Friday’s volume on Wall Street was light. Stocks generally rose amid speculation the Federal Reserve will hold off on an interest rate hike when they meet this week. However, energy shares fell after Goldman Sachs lowered its forecast for oil prices through next year. For the week, the Dow rose 2.13 percent to close at 16,433.09. The S&P gained 2.13 percent to finish at 1,961.05, and the NASDAQ climbed 2.96 percent to end the week at 4,822.34.
Five of the seven worst percentage loss days for the S&P 500 in the last 65 years (i.e., dating back to 1950) occurred during the month of October (source: BTN Research).
Chasing Last Year's Best –
An equal investment completed at the end of the trading day on Dec. 31, 2014, in the 10 best performing individual stocks within the S&P 500 from calendar year 2014 is up a collective 1.4 percent YTD through Aug. 31, 2015 (source: BTN Research).
More Than Half the Gain -
The total return of the S&P 500 over the last five calendar years (2010-2014) is 105.1 percent (total return). The best 12 trading days during the five years (i.e., 12 days out of 1,258 total trading days) produced a 53.7 percent gain. Thus, 1 percent of trading days over the last five years were responsible for 51 percent of the index’s total return (source: BTN Research).
WEEKLY FOCUS – Strategies for Volatile Markets
Market volatility, especially dramatic sell-offs, are unsettling to most of us. Here are a few reassuring facts to help you keep a positive perspective and some precautions that may reduce your risks.
Things to remember: Historically, stocks have gone down faster than they have gone up, but they also went up more frequently than they went down. Over the last 100 years, the stock market was up 60 to 65 years and down around 35 years. On average, the market declined one year in three. Over the past century, stocks averaged a 9 to 10 percent annualized gain, while bonds returned 6 to 7 percent, and interest-bearing bank accounts earned 1 – 3 percent.*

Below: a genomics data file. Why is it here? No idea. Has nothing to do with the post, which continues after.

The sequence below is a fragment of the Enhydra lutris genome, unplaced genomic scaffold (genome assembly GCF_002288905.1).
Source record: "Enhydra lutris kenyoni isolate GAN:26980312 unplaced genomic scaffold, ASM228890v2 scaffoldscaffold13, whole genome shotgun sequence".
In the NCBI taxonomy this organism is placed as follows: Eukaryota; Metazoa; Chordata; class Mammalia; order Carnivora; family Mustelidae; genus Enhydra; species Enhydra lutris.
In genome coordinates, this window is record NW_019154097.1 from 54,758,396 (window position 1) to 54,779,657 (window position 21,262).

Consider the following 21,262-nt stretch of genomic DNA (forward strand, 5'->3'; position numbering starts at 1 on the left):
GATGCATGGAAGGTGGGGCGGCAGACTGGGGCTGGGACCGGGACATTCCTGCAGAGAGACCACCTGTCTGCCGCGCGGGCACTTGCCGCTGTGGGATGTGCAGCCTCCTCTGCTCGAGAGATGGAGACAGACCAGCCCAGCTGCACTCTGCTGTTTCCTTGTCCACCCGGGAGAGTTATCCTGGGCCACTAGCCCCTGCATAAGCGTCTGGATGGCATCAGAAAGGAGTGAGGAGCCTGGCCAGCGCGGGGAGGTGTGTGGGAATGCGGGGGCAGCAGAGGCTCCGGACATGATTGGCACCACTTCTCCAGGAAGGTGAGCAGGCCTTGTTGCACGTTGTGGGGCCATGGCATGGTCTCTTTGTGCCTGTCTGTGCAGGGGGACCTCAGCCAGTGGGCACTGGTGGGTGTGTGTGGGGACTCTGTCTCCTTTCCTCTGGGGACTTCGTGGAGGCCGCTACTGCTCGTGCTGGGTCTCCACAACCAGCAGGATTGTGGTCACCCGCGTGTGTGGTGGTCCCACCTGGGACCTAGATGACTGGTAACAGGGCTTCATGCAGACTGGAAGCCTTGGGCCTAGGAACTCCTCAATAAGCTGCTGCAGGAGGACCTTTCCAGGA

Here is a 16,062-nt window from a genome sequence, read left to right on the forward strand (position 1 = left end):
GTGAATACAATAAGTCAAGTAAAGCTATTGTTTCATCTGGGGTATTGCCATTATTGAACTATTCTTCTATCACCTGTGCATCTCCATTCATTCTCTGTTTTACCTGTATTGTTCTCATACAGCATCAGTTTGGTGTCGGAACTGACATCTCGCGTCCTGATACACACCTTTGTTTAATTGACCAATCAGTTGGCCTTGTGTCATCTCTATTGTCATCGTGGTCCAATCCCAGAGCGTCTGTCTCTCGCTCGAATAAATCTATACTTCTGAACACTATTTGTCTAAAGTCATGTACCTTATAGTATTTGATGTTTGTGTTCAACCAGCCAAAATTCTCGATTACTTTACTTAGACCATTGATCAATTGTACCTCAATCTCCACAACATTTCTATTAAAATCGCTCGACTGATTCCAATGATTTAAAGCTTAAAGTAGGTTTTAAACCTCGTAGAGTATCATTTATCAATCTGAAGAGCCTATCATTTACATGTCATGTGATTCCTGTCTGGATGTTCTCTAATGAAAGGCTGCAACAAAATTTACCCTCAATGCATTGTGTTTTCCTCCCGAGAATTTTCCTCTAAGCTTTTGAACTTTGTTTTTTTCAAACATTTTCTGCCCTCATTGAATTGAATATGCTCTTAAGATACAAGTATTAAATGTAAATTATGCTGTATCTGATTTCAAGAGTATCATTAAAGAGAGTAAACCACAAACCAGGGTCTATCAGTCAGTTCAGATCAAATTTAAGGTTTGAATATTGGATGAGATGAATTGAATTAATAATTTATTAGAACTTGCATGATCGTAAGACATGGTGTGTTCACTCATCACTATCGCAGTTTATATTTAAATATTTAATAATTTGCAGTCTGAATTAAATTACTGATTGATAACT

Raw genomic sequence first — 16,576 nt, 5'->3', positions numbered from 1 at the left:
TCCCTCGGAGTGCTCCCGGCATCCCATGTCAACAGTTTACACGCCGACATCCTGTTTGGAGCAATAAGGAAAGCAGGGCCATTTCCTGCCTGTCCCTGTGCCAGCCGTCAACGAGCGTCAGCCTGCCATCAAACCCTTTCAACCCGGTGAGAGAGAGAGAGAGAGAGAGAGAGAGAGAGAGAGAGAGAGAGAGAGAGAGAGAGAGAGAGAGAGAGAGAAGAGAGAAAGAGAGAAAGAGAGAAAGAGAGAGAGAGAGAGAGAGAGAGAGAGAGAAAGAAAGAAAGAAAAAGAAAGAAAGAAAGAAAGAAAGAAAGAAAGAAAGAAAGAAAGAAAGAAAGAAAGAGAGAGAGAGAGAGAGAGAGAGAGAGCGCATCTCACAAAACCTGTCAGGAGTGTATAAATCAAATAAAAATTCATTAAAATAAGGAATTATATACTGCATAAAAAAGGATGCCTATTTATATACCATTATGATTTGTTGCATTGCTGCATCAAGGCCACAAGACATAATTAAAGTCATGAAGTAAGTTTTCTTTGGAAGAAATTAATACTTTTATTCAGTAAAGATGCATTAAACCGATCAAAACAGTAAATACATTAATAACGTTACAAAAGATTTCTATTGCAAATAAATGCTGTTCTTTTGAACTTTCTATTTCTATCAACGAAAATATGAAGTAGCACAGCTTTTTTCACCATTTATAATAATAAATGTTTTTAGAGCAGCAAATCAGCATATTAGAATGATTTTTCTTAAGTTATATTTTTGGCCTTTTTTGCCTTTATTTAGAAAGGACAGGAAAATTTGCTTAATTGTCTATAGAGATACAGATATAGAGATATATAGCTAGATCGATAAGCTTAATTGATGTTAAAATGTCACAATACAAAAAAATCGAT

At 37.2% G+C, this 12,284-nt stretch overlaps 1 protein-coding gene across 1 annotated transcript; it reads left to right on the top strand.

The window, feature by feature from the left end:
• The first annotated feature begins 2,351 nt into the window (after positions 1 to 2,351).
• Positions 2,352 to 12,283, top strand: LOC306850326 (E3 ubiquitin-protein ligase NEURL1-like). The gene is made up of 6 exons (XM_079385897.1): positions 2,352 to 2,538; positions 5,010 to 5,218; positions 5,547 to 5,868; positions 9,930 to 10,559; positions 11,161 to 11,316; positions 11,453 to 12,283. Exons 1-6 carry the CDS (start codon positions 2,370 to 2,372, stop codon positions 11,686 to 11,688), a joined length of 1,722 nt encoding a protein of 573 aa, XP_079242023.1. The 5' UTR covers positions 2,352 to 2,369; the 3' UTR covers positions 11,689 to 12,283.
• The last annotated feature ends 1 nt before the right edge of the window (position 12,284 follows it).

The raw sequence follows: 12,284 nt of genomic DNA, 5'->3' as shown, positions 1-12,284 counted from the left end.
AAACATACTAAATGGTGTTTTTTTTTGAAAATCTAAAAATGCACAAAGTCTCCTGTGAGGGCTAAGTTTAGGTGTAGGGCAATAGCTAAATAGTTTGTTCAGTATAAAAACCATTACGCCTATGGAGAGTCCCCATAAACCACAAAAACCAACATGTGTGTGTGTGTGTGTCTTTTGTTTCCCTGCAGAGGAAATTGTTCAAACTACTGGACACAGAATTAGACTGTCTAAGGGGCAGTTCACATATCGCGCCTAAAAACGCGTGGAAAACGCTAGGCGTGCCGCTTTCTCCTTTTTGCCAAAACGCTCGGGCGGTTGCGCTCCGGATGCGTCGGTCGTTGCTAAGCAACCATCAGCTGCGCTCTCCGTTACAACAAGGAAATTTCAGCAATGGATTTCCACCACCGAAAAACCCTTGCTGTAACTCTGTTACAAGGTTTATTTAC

Things to do: To ride out the storm, focus more on your goals than the current news. Try not to react emotionally; investors trying to time the market by jumping in and out of it run the risk of selling low and missing periods of exceptional returns. While past performance is not a guarantee of future results, most financial experts recommend adopting a long-term strategy when investing in the stock market.
Turbulent times are a good reminder, however, to review your plan regularly. Consider how well it fits your investment time frame, your need for growth and the level of risk you’re willing to take. Is your portfolio diversified adequately? Spreading investments over a variety of classes, assets and markets won’t guarantee you won’t incur losses, but it may limit them. You may want to make plans now to rebalance some of your holdings when the time is right, or you might view a downturn as an opportune time to purchase some investments at reduced levels.
If you’re still working, don’t let temporary setbacks discourage you from making regular contributions to your retirement plan. Continue to invest a fixed amount of money at regular periods over the years, and you’ll buy more shares of each asset when prices are low and fewer when they are high. Using this technique, your average purchase price should be lower than the average market price over the same period.
Finally, be patient. Although it may take some time, markets generally do rebound. In the meantime, please feel free to call our office and set up a time to review your portfolio to ensure it suits your long-term goals and includes a plan for future market volatility.
*stats from Motley Fool Podcast, “Coping With Market Volatility,” posted August 26, 2015
The Dorion-Gray Team
Securities offered through Securities America, Inc., Member FINRA/SIPC. Advisory services offered through Securities America Advisors, Inc. a Registered Investment Advisory Firm. Dorion-Gray Retirement Planning is a trade name of Dorion-Gray Financial Services, Inc. located at 2602 IL Route 176, Crystal Lake, IL 60014. Dorion-Gray and the Securities America companies are separate, unaffiliated entities. Diversification seeks to reduce the volatility of a portfolio by investing in a variety of asset classes. Neither asset allocation nor diversification guarantee against market loss or greater or more consistent returns.
© 2013. Dorion-Gray Financial Services, Inc.